PC and monitor standby power?

A neighbour has a new-this-year UK-assembled generic Windows 7 PC, and a decade-old flat-screen non-CRT Philips monitor from Denmark.
Nocturnally, these are turned off by closing Windows and by pressing the little button on the lower front of the monitor.
What power, in watts, is each of these two devices each likely to be drawing during the night?
--
SL

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On Tue, 08 Dec 2015 06:35:42 -0800, dr.s.lartius wrote:

If he's closing Windows, then he's switching the PC off. There'll be a small draw, but it really will be absolutely minimal.
Have a google for the monitor - the 8yo 24" Samsung flat on my desk is reputedly <0.5w on standby.
Call it a watt for the pair. So 1,000hrs from 1kWh or, at 15p/kWh, about 2.5 days per penny.
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On Tuesday, 8 December 2015 14:47:39 UTC, Adrian wrote:

(1) Initial false assumption. (2) It is that draw which I wish to know; I do not want its significance evaluated.

(3) I asked "during the night" - but you have quoted the daytime rate.
Can anyone give actual answers (and no more) to the actual question?
--
SL

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On 09/12/15 09:51, snipped-for-privacy@gmail.com wrote:

No, since there is insufficient information.
1/. "these are turned off by closing Windows and by pressing the little button on the lower front of the monitor" does not actually tell anyone what the actual state of the PC is.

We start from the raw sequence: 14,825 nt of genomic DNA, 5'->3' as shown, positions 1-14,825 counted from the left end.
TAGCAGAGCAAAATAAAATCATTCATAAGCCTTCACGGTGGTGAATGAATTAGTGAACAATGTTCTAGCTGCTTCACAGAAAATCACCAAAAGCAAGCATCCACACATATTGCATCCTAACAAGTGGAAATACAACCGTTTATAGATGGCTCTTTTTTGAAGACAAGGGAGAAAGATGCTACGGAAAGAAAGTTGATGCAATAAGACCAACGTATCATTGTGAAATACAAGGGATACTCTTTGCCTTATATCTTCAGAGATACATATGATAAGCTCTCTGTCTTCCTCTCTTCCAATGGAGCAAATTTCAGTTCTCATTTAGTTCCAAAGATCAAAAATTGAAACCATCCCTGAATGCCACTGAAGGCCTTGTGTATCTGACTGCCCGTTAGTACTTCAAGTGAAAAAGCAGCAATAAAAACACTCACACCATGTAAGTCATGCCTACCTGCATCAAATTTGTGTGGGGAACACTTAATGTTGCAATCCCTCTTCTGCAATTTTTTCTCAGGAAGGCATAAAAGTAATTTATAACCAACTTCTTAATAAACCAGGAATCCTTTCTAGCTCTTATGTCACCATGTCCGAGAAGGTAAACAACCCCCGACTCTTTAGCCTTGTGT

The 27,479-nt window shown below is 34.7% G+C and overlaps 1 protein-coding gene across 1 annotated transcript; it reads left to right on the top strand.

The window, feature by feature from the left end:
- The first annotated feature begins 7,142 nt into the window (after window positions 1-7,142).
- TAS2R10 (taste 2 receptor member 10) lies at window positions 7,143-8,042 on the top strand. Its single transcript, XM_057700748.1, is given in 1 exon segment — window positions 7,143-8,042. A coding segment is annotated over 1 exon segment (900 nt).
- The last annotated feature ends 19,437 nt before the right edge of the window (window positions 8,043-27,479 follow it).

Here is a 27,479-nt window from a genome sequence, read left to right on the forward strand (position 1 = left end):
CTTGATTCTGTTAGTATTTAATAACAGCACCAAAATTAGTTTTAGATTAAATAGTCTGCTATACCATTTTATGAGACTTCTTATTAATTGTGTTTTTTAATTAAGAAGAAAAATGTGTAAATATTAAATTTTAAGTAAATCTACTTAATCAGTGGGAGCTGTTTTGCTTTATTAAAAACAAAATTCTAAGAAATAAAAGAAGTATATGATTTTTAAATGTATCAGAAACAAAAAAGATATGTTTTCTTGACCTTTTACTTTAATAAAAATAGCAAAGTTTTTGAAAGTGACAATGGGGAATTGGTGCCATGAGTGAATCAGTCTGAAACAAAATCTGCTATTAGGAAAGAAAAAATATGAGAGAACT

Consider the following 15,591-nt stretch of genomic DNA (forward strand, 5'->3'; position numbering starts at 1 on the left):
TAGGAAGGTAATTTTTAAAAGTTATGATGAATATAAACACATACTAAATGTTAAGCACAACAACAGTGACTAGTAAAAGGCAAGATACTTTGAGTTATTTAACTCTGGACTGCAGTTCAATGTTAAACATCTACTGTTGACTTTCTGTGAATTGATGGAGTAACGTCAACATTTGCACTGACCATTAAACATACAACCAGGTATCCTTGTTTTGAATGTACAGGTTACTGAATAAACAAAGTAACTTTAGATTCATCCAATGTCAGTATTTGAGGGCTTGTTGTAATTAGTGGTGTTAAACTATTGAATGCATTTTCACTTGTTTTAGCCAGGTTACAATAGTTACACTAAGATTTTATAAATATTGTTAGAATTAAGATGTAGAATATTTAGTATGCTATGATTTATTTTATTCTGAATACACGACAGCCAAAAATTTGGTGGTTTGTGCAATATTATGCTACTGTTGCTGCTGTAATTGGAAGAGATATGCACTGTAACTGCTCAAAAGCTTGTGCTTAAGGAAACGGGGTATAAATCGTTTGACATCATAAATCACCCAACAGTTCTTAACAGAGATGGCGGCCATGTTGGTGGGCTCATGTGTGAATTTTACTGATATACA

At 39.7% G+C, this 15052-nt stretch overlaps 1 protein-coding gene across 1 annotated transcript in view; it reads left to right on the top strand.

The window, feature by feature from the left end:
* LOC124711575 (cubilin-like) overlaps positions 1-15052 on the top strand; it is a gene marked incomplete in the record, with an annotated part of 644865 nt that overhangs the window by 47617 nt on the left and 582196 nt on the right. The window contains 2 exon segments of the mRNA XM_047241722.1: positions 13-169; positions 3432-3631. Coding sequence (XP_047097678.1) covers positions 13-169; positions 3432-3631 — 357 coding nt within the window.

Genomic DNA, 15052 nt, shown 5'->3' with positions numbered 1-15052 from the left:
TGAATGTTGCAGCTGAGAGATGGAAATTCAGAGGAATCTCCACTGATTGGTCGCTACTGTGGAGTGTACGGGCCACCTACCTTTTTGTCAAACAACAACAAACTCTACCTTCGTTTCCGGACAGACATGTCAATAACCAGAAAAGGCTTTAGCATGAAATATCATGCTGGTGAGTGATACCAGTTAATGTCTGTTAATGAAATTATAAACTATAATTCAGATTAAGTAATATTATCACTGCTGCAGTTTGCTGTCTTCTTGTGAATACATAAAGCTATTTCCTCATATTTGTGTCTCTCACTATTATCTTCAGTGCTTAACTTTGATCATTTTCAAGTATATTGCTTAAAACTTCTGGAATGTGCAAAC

2/. What a PC draws in ANY state it's in (apart from completely disconnected from the mains) is absolutely a function of the actual PC. Which you didn't specify.
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On 09/12/2015 09:51, snipped-for-privacy@gmail.com wrote:

No. The question as posed is impossible to answer since it depends critically on the exact model of PSU in the generic PC and potentially on certain BIOS settings (ie keeping the memory active in suspend mode).
Likewise the model number and version could be used to find the LCD display manufacturers claimed power consumption in standby.
The only way to find out for sure is to *measure* it on the actual kit.
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Martin Brown
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On 09/12/15 10:13, Martin Brown wrote:

And in fact measuring very very low duty cycle current into very low power switched mode PSUs, is in itself a highly suspect enterprise.
(The modern tendency is to have two switched mode PSUS - one that runs the 'standby' power unit, and which switches on the main switched mode PSU when the start button is pressed).
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On 09/12/2015 10:19, The Natural Philosopher wrote:

Indeed although it will probably give a good indication if the thing is drawing an outrageous standby power. Some older TVs are ~20W by default. This makes a standby powersaving switcher (~£4) worthwhile.
Most well designed kit these days is well under 0.5W on standby.

Cheap and nasty ones tend to be around 4W continuous and some of the PC sound boxes are not actually powered off even when switched off!
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Not with the information given. If you wish to know exactly, you'd need to give make and model numbers. And hope someone has details. Or Google for their instruction books, which may just give standby power consumption.